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Applying Kung Fu Techniques To Kickstart Chinese Soccer

Shaolin students playing soccer at the Tagou Wushu School in Dengfeng
Shaolin students playing soccer at the Tagou Wushu School in Dengfeng

Combining kung fu with soccer? This was a fantasy depicted in Stephen Chow's 2001 martial arts comedy film Shaolin Soccer. But now, in Henan province, home of the Shaolin Temple famous for its superhuman martial-arts monks, we are set to see a real-life attempt to kick some life into Chinese soccer by applying the methods of kung fu, the China Times reports.

Though China is a major sports power, its national soccer team is seen at home as a national embarrassment. It ranks 84th in the world, and has been beaten by the likes of Uzbekistan, and romped recently by South Korea.

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But ever since Chinese President Xi Jinping took office two years ago, integrating soccer into the national curriculum has become both a way of promoting the sport in China and boosting his public image, said the South China Morning Post.

Zhang Wenshen, director of the Henan Province Sports Bureau, has apparently heeded Xi's call with a homegrown method that seems to take inspiration from the kung fu film, "We are undertaking a bold attempt in advancing soccer reform and in carrying forward Chinese traditional martial arts," Zhang told China Times.

[rebelmouse-image 27089626 alt="""" original_size="450x257" expand=1]

Last week, the "Henan Shaolin Teenagers Soccer Training Base" was officially opened. The beautiful game may never be the same again.

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Violence Against Women, The Patriarchy And Responsibility Of The Good Men Too

The femicide of Giulia Cecchettin has shaken Italy, and beyond. Argentine journalist Ignacio Pereyra looks at what lies behind femicides and why all men must take more responsibility.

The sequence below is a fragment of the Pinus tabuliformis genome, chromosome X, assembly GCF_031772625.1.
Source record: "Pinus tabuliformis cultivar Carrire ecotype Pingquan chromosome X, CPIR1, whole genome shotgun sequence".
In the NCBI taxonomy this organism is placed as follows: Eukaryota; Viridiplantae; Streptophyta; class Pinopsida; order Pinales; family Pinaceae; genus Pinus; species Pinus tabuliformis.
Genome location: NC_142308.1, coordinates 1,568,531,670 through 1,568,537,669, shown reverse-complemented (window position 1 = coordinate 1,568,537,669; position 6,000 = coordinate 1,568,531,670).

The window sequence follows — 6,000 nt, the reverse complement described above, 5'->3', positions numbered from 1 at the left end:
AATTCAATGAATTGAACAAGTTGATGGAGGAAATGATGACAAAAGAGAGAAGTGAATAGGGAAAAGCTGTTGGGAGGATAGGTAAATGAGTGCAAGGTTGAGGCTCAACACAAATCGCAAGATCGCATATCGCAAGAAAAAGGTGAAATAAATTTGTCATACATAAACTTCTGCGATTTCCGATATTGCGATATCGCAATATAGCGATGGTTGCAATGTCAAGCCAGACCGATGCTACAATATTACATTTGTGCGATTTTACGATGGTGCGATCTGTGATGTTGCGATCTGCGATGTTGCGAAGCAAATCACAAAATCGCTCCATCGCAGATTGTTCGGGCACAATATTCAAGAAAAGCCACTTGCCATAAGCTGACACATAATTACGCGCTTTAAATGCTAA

photo of a young man holding a sign: Filippo isn't a monster, he's the healthy son of the patriarchy

A protester's sign referring to the alleged killer reads: Filippo isn't a monster, he's the healthy son of the patriarchy

Matteo Nardone/Pacific Press via ZUMA Press
Ignacio Pereyra

Updated Dec. 3, 2023 at 10:40 p.m.


ATHENS — Are you going to write about what happened in Italy?, Irene, my partner, asks me. I have no idea what she's talking about. She tells me: a case of femicide has shaken the country and has been causing a stir for two weeks.

As if the fact in itself were not enough, I ask what is different about this murder compared to the other 105 women murdered this year in Italy (or those that happen every day around the world).

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We are talking about a country where the expression "fai l'uomo" (be a man) abounds, with a society so prone to drama and tragedy and so fond of crime stories as few others, where the expression "crime of passion" is still mistakenly overused.

In this context, the sister of the victim reacted in an unexpected way for a country where femicide is not a crime recognized in the penal code, contrary to what happens, for example, in almost all of Latin America.

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